Publicity: Our President Mgr. Copland was interviewed on 'Mac­Gregor's Gathering' in February and did very well, despite being addressed anonymously as 'John' throughout in a way which implied that the Scottish public was not yet ready to hear a priest speaking on radio. Perhaps you saw STV's Gaelic programmes (with subtitles) about Highland Catholics. Scalan featured on 5th May and got £40 appearance money. An article appeared in Aberdeen's 'Press & Journal' on 27 January which emphasised Scalan as a place of religious reconciliation  and showed those three stalwarts Bill McEwan, Jane McEwan and Bill Grant warmly clad in front of the new signboard. Finally your editor cobbled together a piece on Peter Anson's 1934 caravan quest to Glenlivet which really started the modern concern to save Scalan. It can be found in one or two select libraries in the March issue of 'Aberdeen Leopard'.

The Innes Review Members may be interested to know that the editor of Scalan News is now also the post1560 editor of the Scottish Catholic Hist­orical Association's journal which is named after the historian Thomas Innes. Newsletters are newsy, so if the idea of another membership at the cost £14 a year appeals to you  be warned! The Innes Review is serious historical business (not the sort of thing you can read over breakfast) but very good value for money at 80 pages every spring and autumn. Plans are afoot to make it still larger with a wider range of short articles. If you found it a little dry in the past you might like to try again. [Cheques to SCHA, c / 0 The Treasurer, 196 Clyde Street, Glasgow G1 4JY.J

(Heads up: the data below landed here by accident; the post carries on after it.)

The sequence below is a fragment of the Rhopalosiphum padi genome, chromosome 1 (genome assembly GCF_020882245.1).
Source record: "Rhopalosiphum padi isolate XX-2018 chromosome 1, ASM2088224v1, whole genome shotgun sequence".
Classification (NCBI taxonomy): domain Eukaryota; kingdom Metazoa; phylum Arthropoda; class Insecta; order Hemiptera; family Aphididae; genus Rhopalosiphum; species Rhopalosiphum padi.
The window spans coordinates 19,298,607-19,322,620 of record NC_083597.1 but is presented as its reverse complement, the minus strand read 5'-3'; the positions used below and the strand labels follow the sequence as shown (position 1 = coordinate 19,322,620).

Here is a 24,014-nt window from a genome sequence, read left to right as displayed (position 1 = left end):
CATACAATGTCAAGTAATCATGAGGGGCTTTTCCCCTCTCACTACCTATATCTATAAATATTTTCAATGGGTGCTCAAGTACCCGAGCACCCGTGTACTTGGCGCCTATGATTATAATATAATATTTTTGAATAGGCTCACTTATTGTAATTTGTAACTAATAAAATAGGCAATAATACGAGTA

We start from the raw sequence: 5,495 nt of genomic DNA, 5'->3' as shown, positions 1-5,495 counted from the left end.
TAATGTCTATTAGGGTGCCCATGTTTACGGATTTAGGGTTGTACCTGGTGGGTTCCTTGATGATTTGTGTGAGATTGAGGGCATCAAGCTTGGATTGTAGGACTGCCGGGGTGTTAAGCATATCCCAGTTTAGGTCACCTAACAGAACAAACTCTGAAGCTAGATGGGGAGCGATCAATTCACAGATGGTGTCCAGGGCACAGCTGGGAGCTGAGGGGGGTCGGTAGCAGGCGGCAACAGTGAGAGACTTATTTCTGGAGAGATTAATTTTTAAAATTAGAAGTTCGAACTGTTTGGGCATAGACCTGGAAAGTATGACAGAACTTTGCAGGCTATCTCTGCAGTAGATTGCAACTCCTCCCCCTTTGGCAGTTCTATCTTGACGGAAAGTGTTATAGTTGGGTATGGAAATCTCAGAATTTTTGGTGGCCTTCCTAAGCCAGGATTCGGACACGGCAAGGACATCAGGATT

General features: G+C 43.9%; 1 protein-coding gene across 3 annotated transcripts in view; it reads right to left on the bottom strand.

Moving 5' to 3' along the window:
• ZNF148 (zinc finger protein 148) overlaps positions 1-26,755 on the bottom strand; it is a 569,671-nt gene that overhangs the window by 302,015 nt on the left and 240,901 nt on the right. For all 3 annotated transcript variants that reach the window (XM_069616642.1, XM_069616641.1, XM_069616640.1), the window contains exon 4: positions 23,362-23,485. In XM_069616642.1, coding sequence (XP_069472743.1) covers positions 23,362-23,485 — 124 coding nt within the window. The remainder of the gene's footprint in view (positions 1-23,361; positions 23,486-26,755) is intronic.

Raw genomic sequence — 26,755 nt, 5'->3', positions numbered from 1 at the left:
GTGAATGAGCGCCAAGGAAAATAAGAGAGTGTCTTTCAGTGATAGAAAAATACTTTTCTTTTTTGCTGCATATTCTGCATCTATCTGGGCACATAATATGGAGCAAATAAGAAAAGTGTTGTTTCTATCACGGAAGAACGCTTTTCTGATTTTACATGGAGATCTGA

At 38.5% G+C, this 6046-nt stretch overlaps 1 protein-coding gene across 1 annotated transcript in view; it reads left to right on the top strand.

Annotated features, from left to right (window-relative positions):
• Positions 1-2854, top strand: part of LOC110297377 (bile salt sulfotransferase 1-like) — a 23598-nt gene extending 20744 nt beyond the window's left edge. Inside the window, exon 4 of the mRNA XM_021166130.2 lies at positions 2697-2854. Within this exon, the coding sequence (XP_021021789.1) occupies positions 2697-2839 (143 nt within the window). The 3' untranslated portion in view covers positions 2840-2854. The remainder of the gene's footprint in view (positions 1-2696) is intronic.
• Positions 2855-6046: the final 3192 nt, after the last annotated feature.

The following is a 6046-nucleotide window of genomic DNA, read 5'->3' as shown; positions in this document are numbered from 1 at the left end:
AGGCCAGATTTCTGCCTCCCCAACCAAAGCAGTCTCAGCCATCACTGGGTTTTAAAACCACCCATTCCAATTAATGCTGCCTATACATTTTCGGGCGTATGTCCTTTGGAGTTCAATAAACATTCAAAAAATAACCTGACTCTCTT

A highly successful SCRA conference on 500 years of the Archdiocese of Glasgow took place in that city's municipal building on 30 May, and the chance was taken to publicise Scalan. All the leaflets went. Fr Peter Moran of Blairs will have contributions in both of the 1992 IR issues based on his recent visits to France. One of these is about what happened to the library of the Scots College at Douai, on the French side of the Belgian border. What follows is a kind of outcut: a bit too exciting for the Innes but certainly linked with Scalan.

Escape from Douai

One of the last students at the Scots College Douai was Andrew Carruthers, a future bishop of the Lowland and Eastern Districts: 'He entered in the sixteenth year of his age the Scots College in Douay. In the course of the six years that he remained there he gave proof in the public schools of the University of that place of astonishing prog­ress in the branches of literature and science. He was already well advanced in his theological studies when the terrible Revolution, which broke out in France in 1792, obliged him to abandon them for a time, and to make his escape along with others of his fellowstudents to his native land ... On his return to Scotland he was appointed Prefect of Studies at Scalan.'

Charles Gordon (the future 'Priest' Gordon of Aberdeen over half a century) also transferred to the Glenlivet seminary but he, by way of contrast, was the butt of school masterly jokes about 'want of quickness and accuracy'. Sarcasm came his way from the Rector after a correct repetition of the Lord's Prayer: young Gordon gave the credit to his 'mither'. He later became vicar general of Aberdeen in all but name (Bishop Kyle staying well clear at Preshome) and played a key role in the founding of Blairs College.